In the end, you’ll definitely need to make sacrifices. This is unavoidable but necessary. Otherwise, you’ll be stuck repeating this process again as a repeat test taker, 6 months down the line.
In my preparation, I started studying 6 months before the exam date. I was studying a subject I hadn’t gone to school for, so I needed extra time to brush up on the material. Plus, I was already very busy, so I had to work around my hectic schedule.
With my schedule, I aimed to study for 1 to 2 hours every weekday morning. I woke up at 5:00 AM and this gave me the schedule flexibility I needed.
Then on the weekends, I sometimes studied for 6 to 8 hours. This schedule worked great for me, and I was able to follow it month after month.
What’s more, don’t listen to anyone who says you’re over-studying. The right amount of studying is the amount that allows you to pass the exam.
#3 Gather resources
The PE exam is open book. You can bring almost any book or binder into the exam room.
So, a big part of the exam preparation is gathering your resources.
The first thing I recommend is to order the official NCEES exam prep test for your exam subject. I found this practice exam was the closest thing to the real test.
Next, find out from your peers what resources you need for your exam subject. I suggest checking the following online forums:
Many other standalone websites exist, but the information is probably outdated. Plus, I ALWAYS find it’s best to get information from actual test-takers.
So for example, in Google, type in,
Civil PE reference materials, reddit
Just change “Civil” to your PE exam subject.
ALSO, search deep on Google and Amazon. You can find all types of great resources. I remember I found a random engineering blog out of the blue.
The blogger was an engineer who had endless PE resources. So I messaged him, and he kindly shared all his digital resources with me. The files included practice problems, which were invaluable, as they’re so hard to come by.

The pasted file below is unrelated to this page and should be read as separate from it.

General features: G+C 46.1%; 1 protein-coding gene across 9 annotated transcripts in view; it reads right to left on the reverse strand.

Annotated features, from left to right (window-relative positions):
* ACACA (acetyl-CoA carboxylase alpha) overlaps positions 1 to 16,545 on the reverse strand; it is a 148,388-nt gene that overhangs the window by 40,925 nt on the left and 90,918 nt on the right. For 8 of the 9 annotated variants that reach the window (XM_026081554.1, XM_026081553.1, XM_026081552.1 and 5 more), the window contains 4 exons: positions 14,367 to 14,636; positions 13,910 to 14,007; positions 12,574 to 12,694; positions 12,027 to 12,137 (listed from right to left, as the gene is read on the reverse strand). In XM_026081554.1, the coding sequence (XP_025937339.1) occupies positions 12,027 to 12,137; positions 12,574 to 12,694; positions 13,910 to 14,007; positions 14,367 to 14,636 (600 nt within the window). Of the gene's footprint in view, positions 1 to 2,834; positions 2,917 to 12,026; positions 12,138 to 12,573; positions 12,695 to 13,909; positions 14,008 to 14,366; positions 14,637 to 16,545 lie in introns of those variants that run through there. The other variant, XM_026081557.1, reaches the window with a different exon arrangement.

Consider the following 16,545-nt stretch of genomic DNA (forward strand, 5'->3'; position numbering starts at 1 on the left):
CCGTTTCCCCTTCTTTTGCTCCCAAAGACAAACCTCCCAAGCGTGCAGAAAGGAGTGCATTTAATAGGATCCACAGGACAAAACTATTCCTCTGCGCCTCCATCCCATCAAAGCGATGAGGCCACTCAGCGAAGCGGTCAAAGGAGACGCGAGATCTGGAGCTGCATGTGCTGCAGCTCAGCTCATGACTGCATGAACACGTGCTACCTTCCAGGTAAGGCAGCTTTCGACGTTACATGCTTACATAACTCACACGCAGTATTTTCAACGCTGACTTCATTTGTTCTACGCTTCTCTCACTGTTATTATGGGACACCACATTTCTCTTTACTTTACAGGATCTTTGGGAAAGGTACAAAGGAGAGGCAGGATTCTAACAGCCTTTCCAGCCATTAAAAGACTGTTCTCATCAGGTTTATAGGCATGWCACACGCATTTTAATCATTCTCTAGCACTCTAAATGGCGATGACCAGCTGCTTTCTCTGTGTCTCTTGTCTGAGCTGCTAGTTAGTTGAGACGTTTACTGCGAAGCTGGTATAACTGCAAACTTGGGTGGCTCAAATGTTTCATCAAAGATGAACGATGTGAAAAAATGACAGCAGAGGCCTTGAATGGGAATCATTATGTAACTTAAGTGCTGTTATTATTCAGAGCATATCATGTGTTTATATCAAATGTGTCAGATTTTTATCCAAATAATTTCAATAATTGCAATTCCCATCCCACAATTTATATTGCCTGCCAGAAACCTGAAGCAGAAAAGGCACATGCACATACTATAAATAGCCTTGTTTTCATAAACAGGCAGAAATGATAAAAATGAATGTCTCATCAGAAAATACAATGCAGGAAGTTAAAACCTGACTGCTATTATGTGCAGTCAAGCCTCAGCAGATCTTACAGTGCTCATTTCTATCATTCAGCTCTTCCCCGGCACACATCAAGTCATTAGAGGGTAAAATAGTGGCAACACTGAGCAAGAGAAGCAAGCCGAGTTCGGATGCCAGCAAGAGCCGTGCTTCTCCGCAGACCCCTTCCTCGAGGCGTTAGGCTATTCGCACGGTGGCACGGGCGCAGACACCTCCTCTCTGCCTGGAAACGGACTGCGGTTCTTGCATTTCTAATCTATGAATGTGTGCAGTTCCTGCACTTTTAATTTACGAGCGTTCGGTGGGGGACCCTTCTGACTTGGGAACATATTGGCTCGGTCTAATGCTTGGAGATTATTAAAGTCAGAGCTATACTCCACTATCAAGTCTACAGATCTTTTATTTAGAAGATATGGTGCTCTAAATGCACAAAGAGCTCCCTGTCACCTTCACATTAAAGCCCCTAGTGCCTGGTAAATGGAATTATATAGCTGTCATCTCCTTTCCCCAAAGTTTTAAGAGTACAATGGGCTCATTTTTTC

Important Note: only gather resources you’ll study off of. You don’t want to bring books into the exam room that you’ve never even flipped open. Because in the exam, you don’t have time to search for new information and interpret new content.
Every resource I took into the exam room, I knew like the back of my hand.
Also, tab all your references so you can effortlessly search through them on exam day.
#4 Self-made resource
I created a binder with all my own handwritten notes inside.
In the binder, I included all the information I repeatedly used in my study sessions. This included most of my handwritten notes.
Not only did writing things down help with my studying, but I became more efficient in the exam. Because I mostly looked through this single binder versus searching through countless books.
In my binder, I jotted down and included the following material:
- Equations and formulas with use case explanations written down
- Detailed charts and tables
- Important engineering and code concepts
- Printed problems I had found and solved on the internet
Also, I created color-coded tabs in my binder. This allowed me to quickly flip through my binder without wasting a second of time.
Important Note: when you take notes, you’re better able to remember content. The notes also become a psychological backup if you find yourself becoming nervous.
#5 Take a PE exam preparation class
Classes are a great way to force you to study. Also, they’ll create structure in your schedule.
What’s more, with a class, you’ll go over every exam subject in detail. This way, none of the exam material will fall through the cracks.
Just be sure you sign up for a class that’s specifically geared towards the PE exam. Such a class can cost you anywhere between $1,000 to $2,000.
I know, it’s not cheap, but in most instances, it’s worth the cost.
Just be sure you ask the following questions to the agency offering the class before you sign up:
- Is the class taught in person? If yes, is remote learning an option?
- Will I receive any physical or digital study materials?
- Is there anyone I can ask my technical questions to? If yes, what’s the average response time?
- Is the study material up to date with the latest NCEES requirements?
- Does the course offer original practice problems? Not the same practice problems you can find in the NCEES practice exam.